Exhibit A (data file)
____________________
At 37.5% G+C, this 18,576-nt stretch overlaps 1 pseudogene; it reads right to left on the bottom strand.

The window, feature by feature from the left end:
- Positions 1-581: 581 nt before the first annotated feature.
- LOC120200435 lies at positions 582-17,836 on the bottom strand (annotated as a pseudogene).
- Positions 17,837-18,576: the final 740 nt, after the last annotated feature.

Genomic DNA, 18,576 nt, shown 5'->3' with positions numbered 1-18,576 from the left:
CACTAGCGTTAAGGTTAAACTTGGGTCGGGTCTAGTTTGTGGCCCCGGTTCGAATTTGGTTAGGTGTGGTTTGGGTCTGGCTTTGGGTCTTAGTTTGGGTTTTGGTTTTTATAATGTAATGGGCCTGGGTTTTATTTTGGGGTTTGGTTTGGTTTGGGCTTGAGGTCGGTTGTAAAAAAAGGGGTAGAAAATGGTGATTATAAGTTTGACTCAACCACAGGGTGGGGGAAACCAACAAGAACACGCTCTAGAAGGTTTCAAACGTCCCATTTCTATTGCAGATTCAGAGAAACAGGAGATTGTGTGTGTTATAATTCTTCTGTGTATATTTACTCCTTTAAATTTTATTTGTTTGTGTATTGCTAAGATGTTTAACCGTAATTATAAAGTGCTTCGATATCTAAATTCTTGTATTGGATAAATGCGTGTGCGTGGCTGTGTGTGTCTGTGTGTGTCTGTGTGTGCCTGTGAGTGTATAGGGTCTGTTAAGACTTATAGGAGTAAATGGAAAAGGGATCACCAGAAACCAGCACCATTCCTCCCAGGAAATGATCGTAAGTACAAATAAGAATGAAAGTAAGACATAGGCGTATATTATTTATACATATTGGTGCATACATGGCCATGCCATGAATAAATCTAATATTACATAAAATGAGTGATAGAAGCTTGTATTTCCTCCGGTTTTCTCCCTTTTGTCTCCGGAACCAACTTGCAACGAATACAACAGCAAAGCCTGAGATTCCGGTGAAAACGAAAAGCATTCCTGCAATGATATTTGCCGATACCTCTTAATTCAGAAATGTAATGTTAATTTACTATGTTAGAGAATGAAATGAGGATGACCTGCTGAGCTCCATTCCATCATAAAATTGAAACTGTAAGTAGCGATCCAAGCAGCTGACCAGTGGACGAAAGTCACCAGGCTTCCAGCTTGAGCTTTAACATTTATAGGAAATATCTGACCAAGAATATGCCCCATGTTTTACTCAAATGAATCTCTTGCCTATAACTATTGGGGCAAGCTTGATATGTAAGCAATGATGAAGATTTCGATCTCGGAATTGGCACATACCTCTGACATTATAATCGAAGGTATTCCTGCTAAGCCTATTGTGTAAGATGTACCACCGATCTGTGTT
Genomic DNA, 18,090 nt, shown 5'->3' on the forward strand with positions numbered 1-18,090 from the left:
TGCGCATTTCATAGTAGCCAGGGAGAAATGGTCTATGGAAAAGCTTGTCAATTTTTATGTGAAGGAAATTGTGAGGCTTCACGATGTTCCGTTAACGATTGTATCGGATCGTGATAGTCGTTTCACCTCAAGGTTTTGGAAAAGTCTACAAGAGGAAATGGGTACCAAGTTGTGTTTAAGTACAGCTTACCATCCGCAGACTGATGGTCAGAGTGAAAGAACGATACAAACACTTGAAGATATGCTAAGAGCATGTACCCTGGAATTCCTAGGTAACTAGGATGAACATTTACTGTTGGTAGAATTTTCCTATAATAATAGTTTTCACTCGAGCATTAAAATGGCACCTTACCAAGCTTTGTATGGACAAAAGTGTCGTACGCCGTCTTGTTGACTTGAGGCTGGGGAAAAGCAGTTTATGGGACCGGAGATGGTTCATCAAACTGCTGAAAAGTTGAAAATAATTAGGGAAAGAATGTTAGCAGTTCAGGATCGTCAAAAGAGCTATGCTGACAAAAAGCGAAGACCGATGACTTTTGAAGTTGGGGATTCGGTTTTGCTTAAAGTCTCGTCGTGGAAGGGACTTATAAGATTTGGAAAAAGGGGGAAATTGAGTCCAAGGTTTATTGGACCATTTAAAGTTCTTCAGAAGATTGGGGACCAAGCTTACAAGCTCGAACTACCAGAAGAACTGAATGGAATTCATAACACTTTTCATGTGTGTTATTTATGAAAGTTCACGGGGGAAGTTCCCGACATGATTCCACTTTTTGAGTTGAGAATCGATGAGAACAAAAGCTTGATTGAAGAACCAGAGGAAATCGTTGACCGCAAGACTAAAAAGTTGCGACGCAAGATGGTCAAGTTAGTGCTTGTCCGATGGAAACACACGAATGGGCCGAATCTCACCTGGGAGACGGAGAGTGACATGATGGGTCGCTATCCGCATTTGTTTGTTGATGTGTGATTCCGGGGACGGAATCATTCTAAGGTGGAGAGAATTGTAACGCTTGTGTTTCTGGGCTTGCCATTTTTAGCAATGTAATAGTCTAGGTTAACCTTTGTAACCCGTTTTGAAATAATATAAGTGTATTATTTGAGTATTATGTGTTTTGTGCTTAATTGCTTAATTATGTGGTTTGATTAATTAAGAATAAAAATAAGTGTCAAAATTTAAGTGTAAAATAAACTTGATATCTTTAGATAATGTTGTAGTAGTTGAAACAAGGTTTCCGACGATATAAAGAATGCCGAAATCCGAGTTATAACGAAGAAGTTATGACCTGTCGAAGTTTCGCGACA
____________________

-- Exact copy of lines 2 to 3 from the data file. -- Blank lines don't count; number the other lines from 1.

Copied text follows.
The window, feature by feature from the left end:
- Positions 1-581: 581 nt before the first annotated feature.